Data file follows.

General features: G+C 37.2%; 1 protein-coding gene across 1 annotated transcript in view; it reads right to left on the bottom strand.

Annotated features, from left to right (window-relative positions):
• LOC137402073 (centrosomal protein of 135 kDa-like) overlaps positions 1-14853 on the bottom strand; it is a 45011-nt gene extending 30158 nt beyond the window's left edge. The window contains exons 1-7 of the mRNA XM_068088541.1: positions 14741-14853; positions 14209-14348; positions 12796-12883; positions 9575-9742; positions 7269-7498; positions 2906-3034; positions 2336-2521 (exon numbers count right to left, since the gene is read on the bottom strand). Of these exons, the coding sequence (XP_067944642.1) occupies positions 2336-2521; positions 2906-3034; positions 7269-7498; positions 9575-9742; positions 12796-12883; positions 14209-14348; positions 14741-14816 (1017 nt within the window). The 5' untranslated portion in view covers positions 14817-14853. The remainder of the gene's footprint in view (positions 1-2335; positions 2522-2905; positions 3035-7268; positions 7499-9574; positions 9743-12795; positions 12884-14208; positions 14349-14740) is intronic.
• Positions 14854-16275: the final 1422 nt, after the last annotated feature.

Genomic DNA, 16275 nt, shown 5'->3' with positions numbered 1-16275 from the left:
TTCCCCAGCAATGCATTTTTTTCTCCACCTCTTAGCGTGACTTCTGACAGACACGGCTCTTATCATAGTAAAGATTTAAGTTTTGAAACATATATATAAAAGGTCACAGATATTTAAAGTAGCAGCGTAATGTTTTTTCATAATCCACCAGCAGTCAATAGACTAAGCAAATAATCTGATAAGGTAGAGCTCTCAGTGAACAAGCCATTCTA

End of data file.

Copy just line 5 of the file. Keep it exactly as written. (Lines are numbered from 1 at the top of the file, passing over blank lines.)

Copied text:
Genomic DNA, 16275 nt, shown 5'->3' with positions numbered 1-16275 from the left: